Four Ways to Foster Gratitude in Children

Children who learn to practice gratitude are happier and more optimistic in the long run. Try this four-step practice to foster gratitude with your child.

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If you have young children, you probably spend a lot of time reminding them to say “please” and “thank you.” But the importance of gratitude goes beyond good manners—research shows children who practice gratitude are happier and more optimistic, and more likely to build strong relationships.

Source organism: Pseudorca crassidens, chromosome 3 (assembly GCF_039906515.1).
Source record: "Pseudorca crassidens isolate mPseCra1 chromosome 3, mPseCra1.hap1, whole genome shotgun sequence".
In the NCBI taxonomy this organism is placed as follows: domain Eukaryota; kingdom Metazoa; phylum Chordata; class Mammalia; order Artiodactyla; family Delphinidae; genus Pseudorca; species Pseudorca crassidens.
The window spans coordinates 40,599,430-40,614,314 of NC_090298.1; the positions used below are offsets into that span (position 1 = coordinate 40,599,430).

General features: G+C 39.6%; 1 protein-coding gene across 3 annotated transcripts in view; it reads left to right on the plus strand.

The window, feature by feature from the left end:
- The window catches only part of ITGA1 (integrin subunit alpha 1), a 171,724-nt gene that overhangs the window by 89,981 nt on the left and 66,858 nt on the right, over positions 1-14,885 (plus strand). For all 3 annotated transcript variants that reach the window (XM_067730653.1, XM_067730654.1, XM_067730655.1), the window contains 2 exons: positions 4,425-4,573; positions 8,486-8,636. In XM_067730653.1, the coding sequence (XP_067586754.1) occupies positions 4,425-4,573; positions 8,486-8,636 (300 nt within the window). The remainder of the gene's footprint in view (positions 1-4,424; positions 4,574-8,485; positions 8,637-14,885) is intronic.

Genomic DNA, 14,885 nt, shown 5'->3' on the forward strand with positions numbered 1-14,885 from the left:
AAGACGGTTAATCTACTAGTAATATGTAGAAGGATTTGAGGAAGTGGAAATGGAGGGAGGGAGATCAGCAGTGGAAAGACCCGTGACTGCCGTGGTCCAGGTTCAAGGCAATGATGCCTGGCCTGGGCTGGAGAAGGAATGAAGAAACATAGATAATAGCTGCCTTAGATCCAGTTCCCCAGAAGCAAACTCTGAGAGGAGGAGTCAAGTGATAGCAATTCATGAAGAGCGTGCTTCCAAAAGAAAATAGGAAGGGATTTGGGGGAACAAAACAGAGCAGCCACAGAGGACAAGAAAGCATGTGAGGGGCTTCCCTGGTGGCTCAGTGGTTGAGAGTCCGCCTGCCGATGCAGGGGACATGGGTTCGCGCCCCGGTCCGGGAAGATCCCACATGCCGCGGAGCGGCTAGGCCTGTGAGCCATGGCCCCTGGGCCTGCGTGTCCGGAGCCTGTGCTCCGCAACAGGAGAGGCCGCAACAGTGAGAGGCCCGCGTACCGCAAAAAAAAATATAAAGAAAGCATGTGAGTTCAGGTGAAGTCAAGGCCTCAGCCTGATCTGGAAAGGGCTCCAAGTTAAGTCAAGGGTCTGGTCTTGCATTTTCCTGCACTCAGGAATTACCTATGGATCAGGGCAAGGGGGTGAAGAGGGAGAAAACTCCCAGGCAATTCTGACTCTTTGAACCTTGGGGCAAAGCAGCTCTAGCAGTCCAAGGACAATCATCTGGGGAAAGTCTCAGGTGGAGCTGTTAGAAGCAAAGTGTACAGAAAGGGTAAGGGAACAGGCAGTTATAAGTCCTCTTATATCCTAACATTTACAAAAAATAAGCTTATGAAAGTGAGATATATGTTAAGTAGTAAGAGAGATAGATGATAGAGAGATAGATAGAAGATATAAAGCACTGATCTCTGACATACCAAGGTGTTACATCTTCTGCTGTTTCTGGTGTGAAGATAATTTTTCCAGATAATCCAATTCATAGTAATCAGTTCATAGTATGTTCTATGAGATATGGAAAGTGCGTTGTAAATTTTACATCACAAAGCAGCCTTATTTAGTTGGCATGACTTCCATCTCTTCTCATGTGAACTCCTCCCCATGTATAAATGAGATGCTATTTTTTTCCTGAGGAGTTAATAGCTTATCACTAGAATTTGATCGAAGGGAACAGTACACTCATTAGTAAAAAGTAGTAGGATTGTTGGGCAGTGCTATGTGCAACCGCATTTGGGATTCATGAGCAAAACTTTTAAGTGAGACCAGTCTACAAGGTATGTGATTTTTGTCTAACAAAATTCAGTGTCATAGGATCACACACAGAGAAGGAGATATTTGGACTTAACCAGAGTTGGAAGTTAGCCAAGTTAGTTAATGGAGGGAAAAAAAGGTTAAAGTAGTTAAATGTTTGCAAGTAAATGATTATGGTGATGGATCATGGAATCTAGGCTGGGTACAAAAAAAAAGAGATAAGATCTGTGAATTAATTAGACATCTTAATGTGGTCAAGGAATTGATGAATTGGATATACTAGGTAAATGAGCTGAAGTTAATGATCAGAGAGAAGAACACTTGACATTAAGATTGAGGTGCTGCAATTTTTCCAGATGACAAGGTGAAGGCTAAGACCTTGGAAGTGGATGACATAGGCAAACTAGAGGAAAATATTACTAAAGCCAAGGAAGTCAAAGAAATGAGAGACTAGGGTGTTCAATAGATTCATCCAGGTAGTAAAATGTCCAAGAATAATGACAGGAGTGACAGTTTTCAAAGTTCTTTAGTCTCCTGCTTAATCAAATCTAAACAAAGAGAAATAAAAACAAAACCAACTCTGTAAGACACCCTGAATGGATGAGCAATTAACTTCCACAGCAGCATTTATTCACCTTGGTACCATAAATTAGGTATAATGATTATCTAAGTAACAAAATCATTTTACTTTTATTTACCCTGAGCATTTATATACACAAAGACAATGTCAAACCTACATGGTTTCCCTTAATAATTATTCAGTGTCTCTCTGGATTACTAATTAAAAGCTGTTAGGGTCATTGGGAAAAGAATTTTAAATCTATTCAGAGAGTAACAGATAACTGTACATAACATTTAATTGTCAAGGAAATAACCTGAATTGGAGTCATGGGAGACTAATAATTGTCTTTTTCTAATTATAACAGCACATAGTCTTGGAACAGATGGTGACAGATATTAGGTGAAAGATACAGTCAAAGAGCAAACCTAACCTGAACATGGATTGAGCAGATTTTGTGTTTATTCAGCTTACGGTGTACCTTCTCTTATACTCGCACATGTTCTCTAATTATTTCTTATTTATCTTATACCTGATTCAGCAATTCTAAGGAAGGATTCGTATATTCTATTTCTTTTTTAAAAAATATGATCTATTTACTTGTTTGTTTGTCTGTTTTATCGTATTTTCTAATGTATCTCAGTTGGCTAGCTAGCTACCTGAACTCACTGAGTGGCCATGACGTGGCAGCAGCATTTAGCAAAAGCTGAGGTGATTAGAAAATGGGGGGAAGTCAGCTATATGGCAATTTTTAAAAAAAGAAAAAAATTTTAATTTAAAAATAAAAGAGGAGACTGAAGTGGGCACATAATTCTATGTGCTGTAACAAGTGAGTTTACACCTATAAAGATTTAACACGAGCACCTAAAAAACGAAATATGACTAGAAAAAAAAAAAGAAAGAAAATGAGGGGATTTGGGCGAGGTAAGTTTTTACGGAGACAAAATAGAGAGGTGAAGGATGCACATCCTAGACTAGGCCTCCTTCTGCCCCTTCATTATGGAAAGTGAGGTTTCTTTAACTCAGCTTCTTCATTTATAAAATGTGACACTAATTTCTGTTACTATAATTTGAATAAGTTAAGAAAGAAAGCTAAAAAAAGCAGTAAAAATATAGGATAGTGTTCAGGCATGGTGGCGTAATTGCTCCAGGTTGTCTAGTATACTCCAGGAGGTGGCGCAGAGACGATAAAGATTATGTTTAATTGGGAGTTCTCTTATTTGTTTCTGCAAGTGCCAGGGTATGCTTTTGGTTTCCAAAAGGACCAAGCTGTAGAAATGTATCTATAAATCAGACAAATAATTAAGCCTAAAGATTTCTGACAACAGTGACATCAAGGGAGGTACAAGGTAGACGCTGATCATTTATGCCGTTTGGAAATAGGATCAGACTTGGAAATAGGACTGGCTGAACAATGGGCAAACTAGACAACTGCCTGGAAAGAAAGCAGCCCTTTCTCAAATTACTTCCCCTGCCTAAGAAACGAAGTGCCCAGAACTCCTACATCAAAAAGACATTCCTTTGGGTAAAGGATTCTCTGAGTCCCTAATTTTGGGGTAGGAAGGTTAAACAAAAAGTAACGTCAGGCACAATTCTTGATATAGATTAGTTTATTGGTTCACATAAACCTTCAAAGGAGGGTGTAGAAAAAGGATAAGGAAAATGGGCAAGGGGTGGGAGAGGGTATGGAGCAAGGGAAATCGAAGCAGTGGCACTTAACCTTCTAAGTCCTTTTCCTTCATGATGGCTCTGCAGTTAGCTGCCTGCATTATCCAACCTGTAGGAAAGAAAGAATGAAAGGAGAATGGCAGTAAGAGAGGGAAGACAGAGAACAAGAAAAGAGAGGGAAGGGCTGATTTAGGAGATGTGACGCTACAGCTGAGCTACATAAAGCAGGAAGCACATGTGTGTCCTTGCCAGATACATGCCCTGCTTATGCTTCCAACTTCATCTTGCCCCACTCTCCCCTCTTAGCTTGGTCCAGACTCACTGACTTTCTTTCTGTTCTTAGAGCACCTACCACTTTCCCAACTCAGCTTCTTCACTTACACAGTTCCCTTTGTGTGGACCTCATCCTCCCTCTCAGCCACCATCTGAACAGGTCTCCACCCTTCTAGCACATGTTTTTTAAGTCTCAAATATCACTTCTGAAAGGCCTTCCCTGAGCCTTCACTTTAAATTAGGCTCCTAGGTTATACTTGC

This video from Greater Good Science Center offers a simple practice to help foster gratitude in children: 

Four Ways to Foster Gratitude in Children 

Grateful kids and teens are less likely to experience depression or jealousy, and more likely to do well in school, according to research from the American Psychological Association. Researchers have identified four parts of gratitude that help children practice gratefulness using the “notice-think-feel-do” questions:

Notice: This helps children see the amount of thought that goes into a gift. For example, if they’re given a sports jersey you could say, “Notice how it’s your favorite player’s name?” or “Notice how it’s in your favorite color?” Think: Help children understand why they received the gift by asking, “Why do…